FARNBOROUGH—Lockheed Martin flew its new armed UH-60 Black Hawk helicopter from Poland to the Farnborough International Air Show here this week in the hope of selling the versatile technology to militaries around the world.                                                                       

Lockheed, which recently acquired Sikorsky’s family of multirole helicopters, debuted the armed UH-60 Black Hawk on the European stage last month at Anakonda, Poland’s largest military exercise. But this week marks the first time the company has showcased the armed Black Hawk at a major international air show.

Lockheed has already snagged its first customer for the new platform and expects 24 orders, the company said July 12. Officials would not disclose the customer’s identity.
The multirole Black Hawk is flown in a variety of configurations by 26 militaries, and many have chosen to arm their fleets. But until now, Sikorsky itself has never offered an armed Black Hawk with an integrated weapons system built directly into the cockpit.

“To some degree this has been done before, but it’s been done in a federated system where you have a separate joystick that controls the weapons added to the aircraft,” said Bill Gostic, Sikorksy’s president for global military systems and services. “That’s not what we’re talking about here. We’re now offering customers a highly integrated weapon solution that’s built directly into the cockpit flight management system.”

The configuration Lockheed is offering to its first customer includes dual-window crew-served UKM2000, M240 or M134 7.62 mm mini-guns, four Hellfire missiles, a 12.7 mm FN-Herstal HMP and an M261 Hydra 70 19-shot rocket pod. It also includes a Goodrich rescue hoist and either a crashworthy external fuel system or weapons pylon. Lockheed’s INFIRNO Elector-Optical/Infra-Red sensor is mounted on the Black Hawk’s nose.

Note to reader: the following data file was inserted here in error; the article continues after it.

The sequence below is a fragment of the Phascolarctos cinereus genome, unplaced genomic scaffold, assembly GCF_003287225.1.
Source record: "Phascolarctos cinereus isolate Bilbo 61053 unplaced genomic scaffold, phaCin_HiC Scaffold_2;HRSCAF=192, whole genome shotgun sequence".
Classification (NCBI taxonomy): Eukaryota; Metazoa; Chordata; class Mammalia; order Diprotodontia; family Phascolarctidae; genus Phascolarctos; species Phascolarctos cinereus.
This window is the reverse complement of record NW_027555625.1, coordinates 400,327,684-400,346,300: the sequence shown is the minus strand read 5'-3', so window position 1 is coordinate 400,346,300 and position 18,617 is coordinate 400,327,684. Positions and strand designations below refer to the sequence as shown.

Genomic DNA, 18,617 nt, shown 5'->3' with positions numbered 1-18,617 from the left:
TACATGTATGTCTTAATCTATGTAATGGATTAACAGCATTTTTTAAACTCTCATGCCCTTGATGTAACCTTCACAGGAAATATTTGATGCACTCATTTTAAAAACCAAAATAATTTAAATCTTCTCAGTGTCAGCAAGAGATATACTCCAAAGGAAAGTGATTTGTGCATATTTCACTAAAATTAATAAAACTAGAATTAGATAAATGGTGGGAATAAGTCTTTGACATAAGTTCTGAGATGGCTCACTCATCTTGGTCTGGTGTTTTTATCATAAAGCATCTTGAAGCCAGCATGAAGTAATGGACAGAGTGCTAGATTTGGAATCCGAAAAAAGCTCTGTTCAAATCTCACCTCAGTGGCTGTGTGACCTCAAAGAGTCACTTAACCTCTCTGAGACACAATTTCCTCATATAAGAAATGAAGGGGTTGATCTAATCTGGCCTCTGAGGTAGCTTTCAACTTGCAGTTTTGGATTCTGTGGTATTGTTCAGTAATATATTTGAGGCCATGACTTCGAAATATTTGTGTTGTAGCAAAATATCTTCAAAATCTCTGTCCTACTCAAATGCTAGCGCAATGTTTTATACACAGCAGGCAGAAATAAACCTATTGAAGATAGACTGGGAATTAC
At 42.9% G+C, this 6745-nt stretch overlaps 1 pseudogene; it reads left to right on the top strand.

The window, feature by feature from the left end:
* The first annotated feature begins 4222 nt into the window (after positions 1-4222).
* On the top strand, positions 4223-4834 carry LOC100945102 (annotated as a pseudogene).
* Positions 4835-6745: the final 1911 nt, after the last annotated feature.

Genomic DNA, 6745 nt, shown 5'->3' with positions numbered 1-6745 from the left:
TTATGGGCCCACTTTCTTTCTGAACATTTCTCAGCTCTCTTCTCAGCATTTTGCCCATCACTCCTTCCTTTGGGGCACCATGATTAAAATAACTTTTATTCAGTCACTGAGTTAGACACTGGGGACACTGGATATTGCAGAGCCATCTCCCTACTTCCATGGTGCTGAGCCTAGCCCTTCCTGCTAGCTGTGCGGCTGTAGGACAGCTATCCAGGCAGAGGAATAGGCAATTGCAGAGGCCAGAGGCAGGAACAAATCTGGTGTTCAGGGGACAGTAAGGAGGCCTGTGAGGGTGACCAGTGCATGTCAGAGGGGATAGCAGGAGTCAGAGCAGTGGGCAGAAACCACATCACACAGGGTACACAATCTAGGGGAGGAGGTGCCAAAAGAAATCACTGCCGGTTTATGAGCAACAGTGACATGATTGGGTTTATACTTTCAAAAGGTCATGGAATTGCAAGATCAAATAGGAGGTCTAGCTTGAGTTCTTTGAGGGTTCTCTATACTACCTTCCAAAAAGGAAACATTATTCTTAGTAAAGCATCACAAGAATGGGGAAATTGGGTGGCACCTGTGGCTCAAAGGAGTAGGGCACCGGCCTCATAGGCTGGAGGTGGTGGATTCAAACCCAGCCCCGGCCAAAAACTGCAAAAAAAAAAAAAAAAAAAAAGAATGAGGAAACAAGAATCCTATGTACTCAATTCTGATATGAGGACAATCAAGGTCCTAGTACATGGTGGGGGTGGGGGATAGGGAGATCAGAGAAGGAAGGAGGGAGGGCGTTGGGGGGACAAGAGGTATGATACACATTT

Lockheed expects to complete flight testing and qualify the aircraft for its first customer by year’s end, Gostic said.

But the Black Hawk on display here is just one possible configuration. Gostic stressed that any new customer could customize its armed Black Hawk to fit its individual needs.
Lockheed expects the program to have widespread appeal based on its versatility and immediate availability. Gostic estimated the upgrade will only take about a month in depot to reconfigure. Once the attachment points and weapons management system are installed on the aircraft, conversion from one mission set to another will take about 8 hr., he said.

Lockheed is offering two options to potential customers interested in an armed Black Hawk: either an all-new helicopter or a weapons kit that can be used to upgrade existing aircraft. The cost of the upgrade package will likely start out “in the low, single-digit millions,” but could go up depending on how each customer chooses to configure the aircraft, Gostic said.

Any changes to the initial configuration would need to be qualified separately at additional cost, he added.
Lockheed is meeting with several potential customers here this week, and is targeting Eastern European militaries which currently operate Russian equipment as well as Middle East and Far East countries, Gostic said.
Lockheed is also hoping that Poland, which currently provides the channel for direct commercial sales of the UH-60 around the world, will buy the new armed Black Hawk.
Separately, Sikorsky is looking into a similar upgrade program to arm the MH-60 Sea Hawks, a maritime version of the Black Hawk built for the U.S. Navy, Gostic said.
Given today’s operating environment, the time is ripe for an armed Black Hawk, Gostic said.
“Today’s world is pretty unstable. Budgets are tight. So what we are seeing is customers coming to us and asking us for more versatility in the Black Hawk, in particular a weapons package,” Gostic said. “They’ve asked for the ability to leverage this foundation that the Black Hawk has to expand the  range of missions.”